Uranium spot prices, which weakened after the Fukushima reactor crisis in Japan, fell 1.9 percent in the past week during the Northern Hemisphere’s summer holiday season, Ux Consulting Co. said.
Uranium-oxide concentrate for immediate delivery traded at $50.50 a pound in the seven days through yesterday compared with $51.50 the previous week, Ux said in an e-mailed report today. That’s based on the most competitive offer tracked by the Roswell, Georgia-based company.
The spot price for the nuclear fuel has declined 24 percent since the week before a March 11 earthquake and tsunami damaged Tokyo Electric Power Co.’s Fukushima Dai-Ichi power station. The crisis prompted some nations to put their atomic power plans on hold. China halted approval of new plants and Germany said it will shut more than 25 percent of its nuclear capacity.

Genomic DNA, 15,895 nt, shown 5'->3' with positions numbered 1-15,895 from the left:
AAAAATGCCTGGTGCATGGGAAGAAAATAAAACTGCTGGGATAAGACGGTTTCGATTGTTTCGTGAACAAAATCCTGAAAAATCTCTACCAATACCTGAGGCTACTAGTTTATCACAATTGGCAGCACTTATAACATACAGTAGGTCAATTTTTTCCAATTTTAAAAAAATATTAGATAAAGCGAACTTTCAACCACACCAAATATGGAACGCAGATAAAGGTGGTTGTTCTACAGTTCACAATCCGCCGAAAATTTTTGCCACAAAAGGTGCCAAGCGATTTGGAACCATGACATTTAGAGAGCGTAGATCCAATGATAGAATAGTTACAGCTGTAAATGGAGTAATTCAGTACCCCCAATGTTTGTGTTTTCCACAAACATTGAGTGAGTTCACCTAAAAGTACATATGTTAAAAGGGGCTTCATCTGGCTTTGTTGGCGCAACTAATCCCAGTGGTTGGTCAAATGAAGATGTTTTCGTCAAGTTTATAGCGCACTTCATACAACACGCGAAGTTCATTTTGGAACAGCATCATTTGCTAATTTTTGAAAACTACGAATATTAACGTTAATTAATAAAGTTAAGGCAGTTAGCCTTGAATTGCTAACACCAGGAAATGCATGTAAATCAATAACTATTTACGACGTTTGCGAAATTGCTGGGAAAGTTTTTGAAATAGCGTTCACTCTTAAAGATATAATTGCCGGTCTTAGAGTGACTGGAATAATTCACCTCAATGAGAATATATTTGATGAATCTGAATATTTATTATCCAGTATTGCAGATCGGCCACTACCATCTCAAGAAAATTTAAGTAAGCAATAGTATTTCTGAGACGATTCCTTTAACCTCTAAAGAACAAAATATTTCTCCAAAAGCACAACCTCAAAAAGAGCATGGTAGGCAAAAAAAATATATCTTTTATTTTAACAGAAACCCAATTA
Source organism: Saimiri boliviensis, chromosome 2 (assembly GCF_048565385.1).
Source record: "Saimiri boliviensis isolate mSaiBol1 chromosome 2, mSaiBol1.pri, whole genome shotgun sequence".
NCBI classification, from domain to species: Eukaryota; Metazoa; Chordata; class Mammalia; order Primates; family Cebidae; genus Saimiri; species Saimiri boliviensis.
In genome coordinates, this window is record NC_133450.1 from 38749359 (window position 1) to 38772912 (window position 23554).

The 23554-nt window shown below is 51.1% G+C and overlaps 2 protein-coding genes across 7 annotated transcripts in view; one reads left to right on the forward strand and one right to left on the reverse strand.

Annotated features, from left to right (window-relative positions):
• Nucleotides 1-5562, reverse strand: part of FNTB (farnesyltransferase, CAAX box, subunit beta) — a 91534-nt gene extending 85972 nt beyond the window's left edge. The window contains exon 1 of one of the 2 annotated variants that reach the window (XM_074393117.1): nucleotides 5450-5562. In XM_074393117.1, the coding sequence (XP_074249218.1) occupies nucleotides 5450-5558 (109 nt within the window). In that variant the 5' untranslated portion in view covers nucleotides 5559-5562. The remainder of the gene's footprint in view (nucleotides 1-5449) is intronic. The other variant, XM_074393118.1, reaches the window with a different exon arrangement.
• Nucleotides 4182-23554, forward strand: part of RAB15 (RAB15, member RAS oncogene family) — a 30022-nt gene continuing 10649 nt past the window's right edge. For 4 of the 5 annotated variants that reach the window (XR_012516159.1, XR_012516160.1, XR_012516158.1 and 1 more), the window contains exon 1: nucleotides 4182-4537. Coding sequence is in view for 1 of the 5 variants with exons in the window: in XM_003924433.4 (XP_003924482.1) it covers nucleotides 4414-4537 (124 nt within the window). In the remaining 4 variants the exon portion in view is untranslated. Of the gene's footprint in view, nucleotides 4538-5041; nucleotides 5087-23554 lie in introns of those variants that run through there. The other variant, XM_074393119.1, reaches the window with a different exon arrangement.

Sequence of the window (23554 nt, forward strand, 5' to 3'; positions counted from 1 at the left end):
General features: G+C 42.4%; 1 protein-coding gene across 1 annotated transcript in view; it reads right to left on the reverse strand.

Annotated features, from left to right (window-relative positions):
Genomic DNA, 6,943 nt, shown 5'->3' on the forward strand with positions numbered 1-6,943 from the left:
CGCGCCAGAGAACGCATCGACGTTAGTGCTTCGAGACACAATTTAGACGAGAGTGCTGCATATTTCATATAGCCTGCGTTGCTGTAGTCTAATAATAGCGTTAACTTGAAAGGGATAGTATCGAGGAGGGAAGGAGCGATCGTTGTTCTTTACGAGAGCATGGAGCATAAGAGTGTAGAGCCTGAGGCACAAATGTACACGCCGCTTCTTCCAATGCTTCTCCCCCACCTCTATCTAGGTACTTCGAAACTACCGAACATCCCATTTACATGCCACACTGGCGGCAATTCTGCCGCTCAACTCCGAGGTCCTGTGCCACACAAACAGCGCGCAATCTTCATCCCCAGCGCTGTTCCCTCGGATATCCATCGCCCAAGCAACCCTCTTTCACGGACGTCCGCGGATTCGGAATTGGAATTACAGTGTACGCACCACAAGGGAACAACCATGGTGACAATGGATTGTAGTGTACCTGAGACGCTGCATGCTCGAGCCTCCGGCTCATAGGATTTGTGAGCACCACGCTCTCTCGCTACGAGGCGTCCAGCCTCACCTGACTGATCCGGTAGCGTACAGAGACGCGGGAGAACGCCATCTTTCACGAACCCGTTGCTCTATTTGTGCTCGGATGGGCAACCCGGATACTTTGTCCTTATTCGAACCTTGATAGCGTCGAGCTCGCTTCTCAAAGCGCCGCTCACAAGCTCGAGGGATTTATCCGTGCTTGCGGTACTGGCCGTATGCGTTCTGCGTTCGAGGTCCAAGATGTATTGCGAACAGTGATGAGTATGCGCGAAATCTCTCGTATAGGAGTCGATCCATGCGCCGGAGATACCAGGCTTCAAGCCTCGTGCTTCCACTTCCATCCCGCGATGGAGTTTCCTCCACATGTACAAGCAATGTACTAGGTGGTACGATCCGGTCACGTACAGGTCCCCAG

“The spot uranium market continues to edge downward on price-sensitive demand,” Ux said. “August is the height of the vacation season, giving buyers yet another reason to stay away from a market that has been languishing this summer as the implications of the Fukushima accident have set in.”
Nuclear-power utilities buy the bulk of their uranium from mining companies, with the contracts mostly extending beyond 12 months. The market for immediate delivery, or spot market, allows trading for delivery within a year and includes buying and selling by financial investors.
“Perhaps the best thing that can be said about the market is that the fall buying season is approaching, which could provide some boost to demand and possibly lead to the price bottoming out or showing some slight recovery,” Ux said. “However, this is a far cry from the expanding demand we saw last year that was sufficient to sustain a price increase over a number of months. If sufficient demand is not forthcoming, the price could continue its downward trend.”